algae scrubbing

Algae problems in swimming pool water.
Green (cloudy) water or slimy pool walls.
Black algae. Mustard algae. Pink or white pool mold.
margaret NJ
Pool Newbie
Pool Newbie
Posts: 7
Joined: Tue 28 Aug, 2007 14:34

algae scrubbing

Postby margaret NJ » Wed 29 Aug, 2007 07:07

As I stated before in another thread:
I have algae and it is hard to scrub off now (first I was able to move
it and it turned to dust). I have been scrubbing and it is a back- breaker, is there a chemical safe enough that I can put in there to dissolve the algae?
Thanks
Margaret NJ


fatybabe
Pool Care Proficient
Pool Care Proficient
Posts: 40
Joined: Tue 28 Aug, 2007 05:26

Postby fatybabe » Wed 29 Aug, 2007 21:22

If you dont want to do this manually or cant fix the problem there are some algeacide treatment that can do the job.

One id recommend but very costly Hydrotech Black Algae Killer ( i cant really recall the name) its of some complex copper molecules combined in a diff way than the usual copper based algeacide's so not only is it more effective it prevents staining as well.
margaret NJ
Pool Newbie
Pool Newbie
Posts: 7
Joined: Tue 28 Aug, 2007 14:34

algae scrubbing

Postby margaret NJ » Thu 06 Sep, 2007 10:38

I actually bought some algacide from Leslies and I put it in the pool on Saturday. On Monday, I did a light scrub because it came off real easy. I also added DE to the filter and I am happy to say, I am algae free now for 3 days. Oh and now I am using BBB method and all numbers are good.

Thank you
Margaret NJ
chem geek
Pool Industry Leader
Pool Industry Leader
Posts: 2382
Joined: Thu 21 Jun, 2007 21:27
Location: San Rafael, California

Postby chem geek » Thu 06 Sep, 2007 12:24

fatybabe wrote:If you dont want to do this manually or cant fix the problem there are some algeacide treatment that can do the job.

One id recommend but very costly Hydrotech Black Algae Killer ( i cant really recall the name) its of some complex copper molecules combined in a diff way than the usual copper based algeacide's so not only is it more effective it prevents staining as well.

If this is the same as Aquachlor Black Algae Killer as seen in this MSDS file , then this is the same as PolyQuat, not copper.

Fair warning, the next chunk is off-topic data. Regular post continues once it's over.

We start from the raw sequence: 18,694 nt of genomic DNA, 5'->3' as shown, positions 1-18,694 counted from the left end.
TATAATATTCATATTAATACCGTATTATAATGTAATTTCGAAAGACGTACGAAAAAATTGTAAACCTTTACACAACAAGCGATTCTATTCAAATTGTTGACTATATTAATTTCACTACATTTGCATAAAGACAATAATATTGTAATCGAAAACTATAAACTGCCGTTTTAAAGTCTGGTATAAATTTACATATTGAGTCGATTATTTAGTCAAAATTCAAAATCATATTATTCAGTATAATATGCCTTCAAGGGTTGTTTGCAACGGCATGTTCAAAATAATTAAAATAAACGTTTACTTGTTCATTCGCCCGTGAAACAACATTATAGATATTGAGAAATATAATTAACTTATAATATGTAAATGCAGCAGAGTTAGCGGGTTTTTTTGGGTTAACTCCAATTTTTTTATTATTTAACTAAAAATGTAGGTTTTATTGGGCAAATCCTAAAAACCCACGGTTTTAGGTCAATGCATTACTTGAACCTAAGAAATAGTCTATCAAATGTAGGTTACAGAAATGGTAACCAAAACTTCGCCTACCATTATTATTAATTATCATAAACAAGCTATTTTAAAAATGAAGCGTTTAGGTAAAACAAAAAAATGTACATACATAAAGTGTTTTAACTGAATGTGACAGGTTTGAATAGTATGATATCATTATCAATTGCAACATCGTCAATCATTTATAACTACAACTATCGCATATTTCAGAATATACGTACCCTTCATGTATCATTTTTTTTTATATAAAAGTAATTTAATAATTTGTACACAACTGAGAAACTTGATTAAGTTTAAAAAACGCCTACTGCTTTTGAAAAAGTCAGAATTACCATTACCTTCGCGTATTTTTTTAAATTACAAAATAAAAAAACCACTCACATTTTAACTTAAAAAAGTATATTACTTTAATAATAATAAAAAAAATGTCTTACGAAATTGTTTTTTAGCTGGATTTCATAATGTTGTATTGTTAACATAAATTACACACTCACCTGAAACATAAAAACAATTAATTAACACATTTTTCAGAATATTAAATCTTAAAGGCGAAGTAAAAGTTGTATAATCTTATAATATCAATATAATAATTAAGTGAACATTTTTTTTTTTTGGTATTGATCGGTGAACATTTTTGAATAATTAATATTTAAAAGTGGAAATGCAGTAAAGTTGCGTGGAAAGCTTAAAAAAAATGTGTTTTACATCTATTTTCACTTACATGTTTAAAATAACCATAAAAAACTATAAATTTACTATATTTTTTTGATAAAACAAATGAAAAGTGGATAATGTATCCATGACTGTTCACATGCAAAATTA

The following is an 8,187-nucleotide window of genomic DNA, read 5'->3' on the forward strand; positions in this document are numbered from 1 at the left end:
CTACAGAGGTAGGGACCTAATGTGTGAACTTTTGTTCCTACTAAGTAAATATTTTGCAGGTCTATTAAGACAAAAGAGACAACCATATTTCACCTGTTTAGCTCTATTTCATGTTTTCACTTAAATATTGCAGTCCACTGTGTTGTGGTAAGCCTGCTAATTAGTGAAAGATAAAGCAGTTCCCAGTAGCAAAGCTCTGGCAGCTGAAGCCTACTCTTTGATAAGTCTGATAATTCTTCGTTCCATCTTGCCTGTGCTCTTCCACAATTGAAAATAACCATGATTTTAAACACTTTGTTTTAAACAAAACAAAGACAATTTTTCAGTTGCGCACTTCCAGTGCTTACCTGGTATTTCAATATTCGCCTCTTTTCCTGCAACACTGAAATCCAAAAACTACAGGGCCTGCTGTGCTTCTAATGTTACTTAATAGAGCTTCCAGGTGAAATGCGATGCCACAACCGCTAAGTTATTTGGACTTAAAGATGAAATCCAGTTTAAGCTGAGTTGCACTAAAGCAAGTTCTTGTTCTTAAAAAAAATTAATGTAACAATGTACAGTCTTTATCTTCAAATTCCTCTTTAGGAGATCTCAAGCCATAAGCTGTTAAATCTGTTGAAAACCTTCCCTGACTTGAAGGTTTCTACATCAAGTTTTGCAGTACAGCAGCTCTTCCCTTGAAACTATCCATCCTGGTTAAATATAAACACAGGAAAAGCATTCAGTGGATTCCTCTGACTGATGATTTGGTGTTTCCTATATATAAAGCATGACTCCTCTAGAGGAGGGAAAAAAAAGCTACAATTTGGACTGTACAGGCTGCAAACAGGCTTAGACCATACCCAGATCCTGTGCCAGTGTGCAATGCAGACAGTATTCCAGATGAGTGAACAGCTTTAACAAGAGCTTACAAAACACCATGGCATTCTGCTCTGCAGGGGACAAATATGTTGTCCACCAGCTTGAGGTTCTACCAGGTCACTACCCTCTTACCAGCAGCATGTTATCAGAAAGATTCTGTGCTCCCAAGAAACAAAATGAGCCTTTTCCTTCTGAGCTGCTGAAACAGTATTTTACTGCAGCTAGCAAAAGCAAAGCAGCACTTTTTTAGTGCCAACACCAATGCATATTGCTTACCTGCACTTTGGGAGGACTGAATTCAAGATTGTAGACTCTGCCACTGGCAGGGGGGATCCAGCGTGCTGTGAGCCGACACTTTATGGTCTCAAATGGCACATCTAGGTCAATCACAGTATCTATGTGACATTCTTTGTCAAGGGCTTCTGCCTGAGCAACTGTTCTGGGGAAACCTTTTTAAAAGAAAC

If it is instead Hydrotech Concentrated Algae Kill II as shown here , then this has an MSDS here and is a combination of a linear (foaming) quat with copper that comes in a chelated complex (see this link ) so keeps the copper level lower to prevent staining (while presumably releasing copper as needed to kill the algae).

Leslie's Black Algae Killer is similar -- a combination of a linear quat with copper plus ethanolamine compounds to help sequester the copper.

Unfortunately, the chelates are organic compounds that will, over time, get oxidized and breakdown from chlorine (possibly helped with sunlight) so copper can get released and stain, depending on the amount of dilution of the water and if the pH of the water goes up (which precipitates metals, mostly as carbonates). It's certainly safer than adding copper alone. Metal sequestrant products have the same problem -- they work for a while and hopefully one dilutes the water before they break down or else you need to add more sequestrant. For example, this patent describes the problem (alkanolamine is a synonym for triethanolamine, TEA) that they propose solving with an additional anionic (negatively charged) polymer. Because the polymer does not contain nitrogen, it is not as readily broken down by chlorine. Anyway, such a polymer isn't used in these algaecides and wouldn't be used in conjunction with a linear quat anyway since the cationic (positively charged) nature of the quat with the anionic (negatively charged) nature of the anionic polymer would likely result in a coagulated mess.

Copper is an effective algaecide, but it doesn't disappear after it does its job so pools that have used copper algaecides (or copper ionization) need to be carefully managed (both in pH and in not adding more copper or by adding more sequestrant) so as not to precipitate copper in the future. Personally, I'd rather not use it. High shock levels of chlorine plus brushing will kill black algae, but in pools with high CYA levels most people don't shock at high enough FC levels to do much good. In Margaret's case, her pool had a CYA level of 100 (or more) as described in this post so would have needed a shock level of 40 ppm FC with the brushing and that's just not very realistic. Lowering the CYA level first through dilution and then shocking would have also worked. At least now with the copper in the water, the minimum FC level of 7.5% of the CYA level (which would be 7.5 ppm in her case) won't be needed to keep away algae. Of course, one could use PolyQuat 60 algaecide weekly to accomplish the same thing and not worry about metal staining or one could lower the CYA level and use chlorine alone to keep away algae.

Richard

Return to “Pool Algae & Green Pool Water”

Who is online at the Pool Help Forum

Users browsing this forum: No registered users and 1 guest